Networks Look To Integrate More Social Media During NFL Broadcasts
As more NFL fans every season "engage in social media while watching the game, networks are looking for new ways to program content for that growing second-screen audience," according to Andrea Morabito of BROADCASTING & CABLE. NBC sideline reporter Michele Tafoya "started filing reports exclusive" to NBC's "SNF" Twitter feed last season. Tafoya this year "is adding video reports, hard-wiring her mic to an iPhone to upload 20-to-30-second video clips directly to the @SNFonNBC feed." Producers plan to have her "do five to 10 reports per game, expanding her insight beyond 140 characters." Fox this year "will have eight full-time employees dedicated to social media during its Sunday game broadcasts." The larger staff "has led to a partnership with GetGlue and tighter integration of Twitter into Fox's studio shows." ESPN this season will "look to experiment with real-time polling on 'Sunday NFL Countdown,' powered by Facebook or other companies" (BROADCASTING & CABLE, 9/3 issue). Tafoya's sideline reports will be posted on Twitter and NBC's "Sunday Night Football Extra" platform. "SNF" Exec Producer Fred Gaudelli said, "We think that's going to make an impact with people who like that second screen experience" (SI.com, 9/5).
CHANGES TO BROADCASTS: NBC is adding former NFLer Hines Ward to its "Football Night in America" crew this season, and NBC Sports Exec Producer Sam Flood said, "We'll be moving a few things around for our show, and some of that we'll feel out over the first couple of weeks. But overall we think we have a winning combination." Meanwhile, SI.com's Richard Deitsch noted for the first time in 19 years, Fox will "update its stage setup" on "Fox NFL Sunday." It also plans to introduce during games a "new graphics tracking system that tracks players on the field and follows them in real-time, where you can identify them on wide camera shots." Two banks of "eight unmanned cameras are set up high in-stadium at adjacent 35-yard lines; the cameras track all moving objects and technicians identify and tag players by number." Fox Sports President Eric Shanks: "It's kind of like the pointers for our NASCAR cars. I think it will be one of [the] most helpful innovations that we have come up with since the first-down line" (SI.com, 9/5).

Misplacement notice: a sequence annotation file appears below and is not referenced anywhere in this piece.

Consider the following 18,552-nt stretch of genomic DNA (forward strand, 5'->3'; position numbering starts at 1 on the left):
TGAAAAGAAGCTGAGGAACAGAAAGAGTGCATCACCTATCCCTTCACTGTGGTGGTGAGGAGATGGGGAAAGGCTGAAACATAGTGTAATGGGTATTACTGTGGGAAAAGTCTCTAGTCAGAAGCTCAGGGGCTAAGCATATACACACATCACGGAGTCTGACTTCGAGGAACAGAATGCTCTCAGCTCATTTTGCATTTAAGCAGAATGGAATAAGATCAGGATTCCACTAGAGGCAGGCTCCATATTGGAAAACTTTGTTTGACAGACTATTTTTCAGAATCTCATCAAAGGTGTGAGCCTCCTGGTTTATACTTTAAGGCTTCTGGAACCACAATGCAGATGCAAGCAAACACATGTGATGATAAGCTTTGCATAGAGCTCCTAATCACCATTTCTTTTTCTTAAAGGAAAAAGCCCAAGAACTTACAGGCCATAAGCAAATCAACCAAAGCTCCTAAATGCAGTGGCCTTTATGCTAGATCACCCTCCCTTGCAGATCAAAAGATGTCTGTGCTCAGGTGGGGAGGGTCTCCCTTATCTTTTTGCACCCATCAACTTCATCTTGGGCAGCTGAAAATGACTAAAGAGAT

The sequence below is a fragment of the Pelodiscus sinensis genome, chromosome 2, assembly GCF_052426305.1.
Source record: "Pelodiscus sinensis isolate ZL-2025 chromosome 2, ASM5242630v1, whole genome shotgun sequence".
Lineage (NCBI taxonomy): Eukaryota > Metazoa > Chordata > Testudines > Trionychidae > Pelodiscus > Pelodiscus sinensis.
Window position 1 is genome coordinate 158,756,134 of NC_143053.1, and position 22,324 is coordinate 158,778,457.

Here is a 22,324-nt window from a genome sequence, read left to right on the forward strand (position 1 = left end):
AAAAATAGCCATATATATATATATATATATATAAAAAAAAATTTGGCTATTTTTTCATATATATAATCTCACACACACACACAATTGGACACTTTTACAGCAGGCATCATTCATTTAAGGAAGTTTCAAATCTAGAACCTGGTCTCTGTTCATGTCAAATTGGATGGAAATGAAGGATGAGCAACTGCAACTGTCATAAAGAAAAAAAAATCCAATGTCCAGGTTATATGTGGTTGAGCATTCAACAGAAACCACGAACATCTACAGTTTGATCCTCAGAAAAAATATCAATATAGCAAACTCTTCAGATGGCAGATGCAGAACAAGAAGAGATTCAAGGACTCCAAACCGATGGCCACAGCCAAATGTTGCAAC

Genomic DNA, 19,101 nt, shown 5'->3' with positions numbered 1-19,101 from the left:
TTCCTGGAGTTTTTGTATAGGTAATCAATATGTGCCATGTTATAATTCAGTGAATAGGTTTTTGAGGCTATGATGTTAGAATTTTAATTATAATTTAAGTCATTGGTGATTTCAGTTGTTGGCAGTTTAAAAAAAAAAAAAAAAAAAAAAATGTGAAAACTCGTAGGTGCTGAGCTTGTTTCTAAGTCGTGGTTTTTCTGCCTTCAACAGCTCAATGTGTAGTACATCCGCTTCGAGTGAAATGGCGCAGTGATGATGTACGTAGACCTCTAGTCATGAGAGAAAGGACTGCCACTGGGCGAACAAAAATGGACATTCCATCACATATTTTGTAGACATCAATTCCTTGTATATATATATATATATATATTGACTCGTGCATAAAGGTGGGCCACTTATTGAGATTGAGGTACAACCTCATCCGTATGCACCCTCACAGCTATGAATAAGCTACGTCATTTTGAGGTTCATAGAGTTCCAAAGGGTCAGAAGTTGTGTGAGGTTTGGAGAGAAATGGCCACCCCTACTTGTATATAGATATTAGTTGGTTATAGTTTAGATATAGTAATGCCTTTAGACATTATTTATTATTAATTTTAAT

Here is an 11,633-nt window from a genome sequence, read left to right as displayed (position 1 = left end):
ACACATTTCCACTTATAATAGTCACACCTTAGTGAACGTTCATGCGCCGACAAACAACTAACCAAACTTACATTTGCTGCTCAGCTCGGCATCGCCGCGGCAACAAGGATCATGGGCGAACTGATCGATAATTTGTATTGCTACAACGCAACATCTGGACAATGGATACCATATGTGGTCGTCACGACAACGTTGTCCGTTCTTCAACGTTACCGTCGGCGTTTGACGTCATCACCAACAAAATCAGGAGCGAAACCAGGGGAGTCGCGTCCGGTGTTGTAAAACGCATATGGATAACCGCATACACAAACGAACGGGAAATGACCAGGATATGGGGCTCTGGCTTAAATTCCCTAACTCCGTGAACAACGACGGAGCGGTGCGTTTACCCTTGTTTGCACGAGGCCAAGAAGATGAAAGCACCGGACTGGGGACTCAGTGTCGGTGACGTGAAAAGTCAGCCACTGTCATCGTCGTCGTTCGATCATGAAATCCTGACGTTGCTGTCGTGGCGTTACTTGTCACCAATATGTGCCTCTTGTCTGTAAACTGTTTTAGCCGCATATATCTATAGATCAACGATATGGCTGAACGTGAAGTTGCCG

LACKING SUBSTANCE: SPORTS ON EARTH's Will Leitch examined the slate of NFL pregame shows and wrote they are a "smattering of people talking about nothing." ESPN’s "Sunday NFL Countdown" is the "best one, but only because it’s longer and, therefore, some actual football can’t help but sneak in accidentally." It is a "little shocking, when you sit down to watch the pregame shows outside the context of 'Hey, sweet, football’s starting in an hour,' just how empty and vapid they really are." They are the "CliffsNotes of the CliffsNotes of an analysis program." Leitch: "No one expects NFL pregame shows to feature some Socratic debate about the moral equivalency of violence, or even to name an actual football play, but even by the low standards of the genre, they’re shockingly vacuous. ... They are the worst part of sports, the piffle and flat empty air that we’re all constantly trying to wade through to get to the actual sports" (SPORTSONEARTH.com, 9/4).